2015, Vol 29 No 11
from surveys may be inaccurate, given the evidence of over-reporting of health screening from many settings [7–9]. Estimates of numbers of HIV-positive diagnoses, frequently used in high-income countries, may be subject to double-counting due to retesting of previously diagnosed individuals and challenges in linking individual records across systems . As a result of these obstacles, there have been relatively few attempts to estimate the fraction of the HIV-positive population that is undiagnosed, particularly in the developing countries most severely affected by HIV/AIDS. South Africa is a country with a high HIV prevalence, in which access to HIV testing has historically been limited. However, in recent years, access to HCT has improved dramatically, with 13.3 million South Africans being tested through public health services between April 2010 and June 2011 . By integrating HCT data from the public and private health sectors, together with household survey estimates of the proportion of the population tested for HIV, this study aims to assess South Africa’s progress towards increasing HCT uptake and to identify biases associated with different data sources. In addition, this study aims to assess how the undiagnosed fraction of the HIV-positive population is likely to change in future, and whether the UNAIDS target of a 90% diagnosis rate is achievable.
Materials and methods Uptake of HCT was modelled using Thembisa, a deterministic mathematical model of the South African HIV epidemic. Detailed descriptions of the model have been published previously [12,13]. Briefly, the South African population is stratified by age, sex, marital status, level of sexual risk behaviour, male circumcision status and (in the HIV-positive population) CD4þ cell count and receipt of ART. Changes in the numbers of adults in each stratum are calculated over time, starting in 1985, based on assumptions regarding rates of demographic change and HIV epidemic dynamics. For the purpose of this analysis, assumptions regarding sexual behaviour, HIV transmission and HIV mortality are fixed at the posterior means estimated previously when fitting the model to South African HIV prevalence data and mortality data . The population aged 10 years and older is further divided into three HIV-testing history groups (never tested, previously tested negative and previously tested positive). Three types of HIV testing are modelled: testing in antenatal clinics, testing of HIV patients with opportunistic infections and testing for other reasons. The annual rate at which sexually experienced individuals get tested is
assumed to depend on their HIV stage (s), age (x), sex (g), HIV testing history (i) and the calendar year (t): tg;i;s ðx; tÞ ¼ b ðtÞAg ðx; tÞ ri þ Vs di ðtÞ þ Fg;s ðx; tÞvi ðtÞ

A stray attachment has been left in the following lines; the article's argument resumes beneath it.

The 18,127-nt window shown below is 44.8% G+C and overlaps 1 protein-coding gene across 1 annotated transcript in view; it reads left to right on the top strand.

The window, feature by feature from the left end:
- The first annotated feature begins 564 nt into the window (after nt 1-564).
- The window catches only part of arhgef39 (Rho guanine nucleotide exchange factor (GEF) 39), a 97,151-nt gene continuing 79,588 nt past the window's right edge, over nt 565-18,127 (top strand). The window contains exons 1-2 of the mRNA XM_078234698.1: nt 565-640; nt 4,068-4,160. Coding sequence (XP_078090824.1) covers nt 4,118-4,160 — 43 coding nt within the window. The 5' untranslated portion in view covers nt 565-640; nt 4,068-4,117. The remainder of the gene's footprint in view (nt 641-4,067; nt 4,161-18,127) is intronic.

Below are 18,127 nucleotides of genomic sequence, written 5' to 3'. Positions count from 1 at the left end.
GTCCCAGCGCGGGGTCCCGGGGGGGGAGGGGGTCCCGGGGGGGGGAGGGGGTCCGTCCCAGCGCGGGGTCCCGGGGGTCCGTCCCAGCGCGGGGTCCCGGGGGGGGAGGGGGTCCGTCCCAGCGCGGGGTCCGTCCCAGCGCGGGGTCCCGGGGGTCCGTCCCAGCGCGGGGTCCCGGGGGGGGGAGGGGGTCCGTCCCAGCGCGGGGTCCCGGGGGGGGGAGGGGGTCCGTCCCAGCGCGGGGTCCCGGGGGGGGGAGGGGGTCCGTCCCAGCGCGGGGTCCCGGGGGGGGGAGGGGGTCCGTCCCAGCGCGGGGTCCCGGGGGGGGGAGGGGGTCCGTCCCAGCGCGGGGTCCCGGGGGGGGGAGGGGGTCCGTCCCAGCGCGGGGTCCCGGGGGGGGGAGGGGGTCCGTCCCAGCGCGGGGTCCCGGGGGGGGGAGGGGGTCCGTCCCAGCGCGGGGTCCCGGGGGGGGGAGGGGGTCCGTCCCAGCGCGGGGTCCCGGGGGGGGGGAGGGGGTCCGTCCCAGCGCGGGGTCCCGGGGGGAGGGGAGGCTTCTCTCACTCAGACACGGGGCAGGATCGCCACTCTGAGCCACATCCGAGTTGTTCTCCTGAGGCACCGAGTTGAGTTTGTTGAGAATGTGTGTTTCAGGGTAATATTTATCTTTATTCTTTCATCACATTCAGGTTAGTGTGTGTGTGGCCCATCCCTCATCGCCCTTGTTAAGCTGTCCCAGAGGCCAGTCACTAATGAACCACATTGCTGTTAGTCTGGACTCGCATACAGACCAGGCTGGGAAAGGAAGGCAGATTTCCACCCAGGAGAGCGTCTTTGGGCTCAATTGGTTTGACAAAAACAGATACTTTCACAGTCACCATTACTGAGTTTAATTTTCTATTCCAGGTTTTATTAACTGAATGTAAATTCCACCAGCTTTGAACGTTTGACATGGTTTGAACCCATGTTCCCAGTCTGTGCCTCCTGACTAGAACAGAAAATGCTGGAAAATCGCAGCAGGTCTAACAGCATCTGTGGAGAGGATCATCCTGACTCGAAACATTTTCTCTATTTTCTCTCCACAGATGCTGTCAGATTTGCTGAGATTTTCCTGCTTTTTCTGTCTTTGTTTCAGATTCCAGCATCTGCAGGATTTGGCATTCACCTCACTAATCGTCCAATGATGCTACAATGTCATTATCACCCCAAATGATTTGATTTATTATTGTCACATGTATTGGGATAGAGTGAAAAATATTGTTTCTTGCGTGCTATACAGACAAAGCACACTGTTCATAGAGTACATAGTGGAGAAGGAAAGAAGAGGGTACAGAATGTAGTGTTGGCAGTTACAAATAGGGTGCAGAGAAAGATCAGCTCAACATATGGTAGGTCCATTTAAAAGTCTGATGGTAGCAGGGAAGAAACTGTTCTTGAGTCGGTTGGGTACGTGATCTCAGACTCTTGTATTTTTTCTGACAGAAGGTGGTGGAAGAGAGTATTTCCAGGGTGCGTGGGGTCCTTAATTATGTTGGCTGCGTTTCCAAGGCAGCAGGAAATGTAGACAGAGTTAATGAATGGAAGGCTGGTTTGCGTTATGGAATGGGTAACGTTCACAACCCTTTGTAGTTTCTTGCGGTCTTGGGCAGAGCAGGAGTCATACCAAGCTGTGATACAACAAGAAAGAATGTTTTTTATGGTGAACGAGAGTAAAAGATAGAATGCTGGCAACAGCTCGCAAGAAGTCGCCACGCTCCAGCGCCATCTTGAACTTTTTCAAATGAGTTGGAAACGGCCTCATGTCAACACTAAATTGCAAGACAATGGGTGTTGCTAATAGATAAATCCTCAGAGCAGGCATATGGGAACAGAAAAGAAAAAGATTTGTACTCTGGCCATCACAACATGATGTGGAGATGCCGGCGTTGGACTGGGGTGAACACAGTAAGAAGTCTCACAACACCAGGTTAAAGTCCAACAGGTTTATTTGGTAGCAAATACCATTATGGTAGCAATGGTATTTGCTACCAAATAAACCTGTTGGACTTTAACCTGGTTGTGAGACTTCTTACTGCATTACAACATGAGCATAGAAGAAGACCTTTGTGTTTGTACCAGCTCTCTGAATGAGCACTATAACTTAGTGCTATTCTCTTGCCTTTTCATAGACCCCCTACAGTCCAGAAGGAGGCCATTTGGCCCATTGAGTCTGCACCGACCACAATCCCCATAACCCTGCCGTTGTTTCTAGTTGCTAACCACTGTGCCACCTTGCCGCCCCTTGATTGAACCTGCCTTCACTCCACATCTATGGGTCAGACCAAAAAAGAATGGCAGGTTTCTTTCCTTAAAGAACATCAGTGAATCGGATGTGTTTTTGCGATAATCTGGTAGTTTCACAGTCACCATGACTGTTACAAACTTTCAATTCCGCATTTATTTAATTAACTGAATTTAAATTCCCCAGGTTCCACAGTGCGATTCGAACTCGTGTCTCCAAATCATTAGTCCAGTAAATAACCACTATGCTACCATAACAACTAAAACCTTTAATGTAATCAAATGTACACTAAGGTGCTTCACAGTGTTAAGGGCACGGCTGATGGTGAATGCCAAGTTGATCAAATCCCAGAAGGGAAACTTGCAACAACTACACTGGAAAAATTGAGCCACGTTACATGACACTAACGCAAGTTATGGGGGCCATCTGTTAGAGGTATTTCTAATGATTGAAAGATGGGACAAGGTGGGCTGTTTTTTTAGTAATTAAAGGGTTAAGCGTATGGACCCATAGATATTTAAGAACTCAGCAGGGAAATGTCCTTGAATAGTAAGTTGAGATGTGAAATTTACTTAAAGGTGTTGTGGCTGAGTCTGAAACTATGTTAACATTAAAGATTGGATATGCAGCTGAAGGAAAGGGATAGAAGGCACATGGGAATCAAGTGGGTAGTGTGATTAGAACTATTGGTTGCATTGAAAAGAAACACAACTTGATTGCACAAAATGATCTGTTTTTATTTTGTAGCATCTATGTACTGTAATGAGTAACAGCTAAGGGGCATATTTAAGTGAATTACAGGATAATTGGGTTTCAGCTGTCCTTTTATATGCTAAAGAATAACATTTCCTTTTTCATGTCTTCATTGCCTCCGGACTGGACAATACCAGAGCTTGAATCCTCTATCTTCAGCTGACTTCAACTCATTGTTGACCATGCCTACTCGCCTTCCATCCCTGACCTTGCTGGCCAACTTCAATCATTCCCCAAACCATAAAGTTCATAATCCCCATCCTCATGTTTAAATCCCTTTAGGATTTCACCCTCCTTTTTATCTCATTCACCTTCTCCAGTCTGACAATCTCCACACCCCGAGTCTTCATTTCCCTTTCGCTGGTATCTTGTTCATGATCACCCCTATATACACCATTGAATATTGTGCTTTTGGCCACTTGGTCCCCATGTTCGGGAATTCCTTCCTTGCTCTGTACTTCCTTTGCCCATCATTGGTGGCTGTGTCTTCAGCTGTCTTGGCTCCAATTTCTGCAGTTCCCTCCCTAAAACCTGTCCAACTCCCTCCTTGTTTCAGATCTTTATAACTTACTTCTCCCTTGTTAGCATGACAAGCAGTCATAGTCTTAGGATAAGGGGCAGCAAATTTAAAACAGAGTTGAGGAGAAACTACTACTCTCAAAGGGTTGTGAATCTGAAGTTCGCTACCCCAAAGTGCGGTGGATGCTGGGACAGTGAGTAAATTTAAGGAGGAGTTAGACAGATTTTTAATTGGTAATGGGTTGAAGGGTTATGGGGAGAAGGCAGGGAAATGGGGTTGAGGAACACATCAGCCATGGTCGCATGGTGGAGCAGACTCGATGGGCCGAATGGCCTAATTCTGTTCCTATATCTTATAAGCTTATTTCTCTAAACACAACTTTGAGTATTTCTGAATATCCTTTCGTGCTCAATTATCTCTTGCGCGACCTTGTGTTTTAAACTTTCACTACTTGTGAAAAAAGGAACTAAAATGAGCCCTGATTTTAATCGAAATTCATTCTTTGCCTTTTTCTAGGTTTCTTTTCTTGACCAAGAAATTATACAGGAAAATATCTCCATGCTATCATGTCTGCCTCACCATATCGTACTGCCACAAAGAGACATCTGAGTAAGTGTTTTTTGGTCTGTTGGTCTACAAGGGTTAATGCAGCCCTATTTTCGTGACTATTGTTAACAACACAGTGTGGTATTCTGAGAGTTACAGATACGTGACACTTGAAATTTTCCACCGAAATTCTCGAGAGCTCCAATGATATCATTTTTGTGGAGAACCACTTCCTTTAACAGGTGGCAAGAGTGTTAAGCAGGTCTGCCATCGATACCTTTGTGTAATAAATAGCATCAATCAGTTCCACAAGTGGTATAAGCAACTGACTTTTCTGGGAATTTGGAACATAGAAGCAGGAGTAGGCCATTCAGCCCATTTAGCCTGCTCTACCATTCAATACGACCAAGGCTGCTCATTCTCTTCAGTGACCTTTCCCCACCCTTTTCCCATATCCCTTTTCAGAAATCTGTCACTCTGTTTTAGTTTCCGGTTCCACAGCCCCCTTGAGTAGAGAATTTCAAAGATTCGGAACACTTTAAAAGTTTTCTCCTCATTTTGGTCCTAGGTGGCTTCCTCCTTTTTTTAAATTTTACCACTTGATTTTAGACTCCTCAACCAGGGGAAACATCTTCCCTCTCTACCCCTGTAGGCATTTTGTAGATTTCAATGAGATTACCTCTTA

where b(t) is the base rate of HIV testing in year t, in individuals who do not have any HIV symptoms and are not pregnant; Ag(x,t) is an adjustment factor to represent the effect of age and sex on the base rate of test uptake; ri is an adjustment factor to represent the effect of testing history; Vs is the annual incidence of opportunistic infections in CD4þ stage s; di(t) is the fraction of patients with opportunistic infection who are tested for HIV in year t; Fg,s(x,t) is the fertility rate in sexually experienced women aged x, in HIV stage s, during year t (set to zero for men); and vi(t) is the proportion of pregnant women who receive HIV testing in year t. The function used to represent the effect of age and sex on the uptake of HIV testing is x ag 1 Ag ðx; tÞ ¼ Bg ðtÞ exp lg ð x 25Þ ; (2) 25 where Bg(t) is a time-dependent sex adjustment factor, and ag and lg are coefficients for the effect of age on the rate of HIV test uptake. Bg(t) is set to 1 for women (g ¼ 1), while for men, the ratio is allowed to change over time. This time dependency is modelled by specifying a constant ratio up to 2002 [B0(2002)], a constant ratio after 2010 [B0(2010)] and a linear change in the ratio between 2002 and 2010. The assumed values of the model parameters are summarized in Table 1 and in Table S4 of the supplementary material for the time-varying parameters. In the case of parameters that cannot be quantified precisely, prior distributions are specified to represent ranges of uncertainty. The b(t) parameter values are estimated in each year from reported numbers of HIV tests performed in South Africa. These reported numbers include data from public health facilities (from 2002 to 2012), the life insurance industry (from 2002 to 2011), medical schemes (2011) and other private providers (2011). A more detailed explanation of the method used to estimate the total numbers of HIV tests and the method to derive b(t) from these numbers is provided in the supplementary material, http://links.lww. com/QAD/A702. Due to lack of data from the period prior to 2002, the annual numbers of HIV tests were assumed to increase linearly from zero in 1990 to the estimated 2002 total; in a sensitivity analysis, we assess the effect of alternative nonlinear growth assumptions. A likelihood function was defined to represent the degree of model consistency with two further data sources: the HIV prevalence in individuals tested for HIV in 6 years (2004–2008 and 2010) and the proportion of adults who reported having ever been tested for HIV in three
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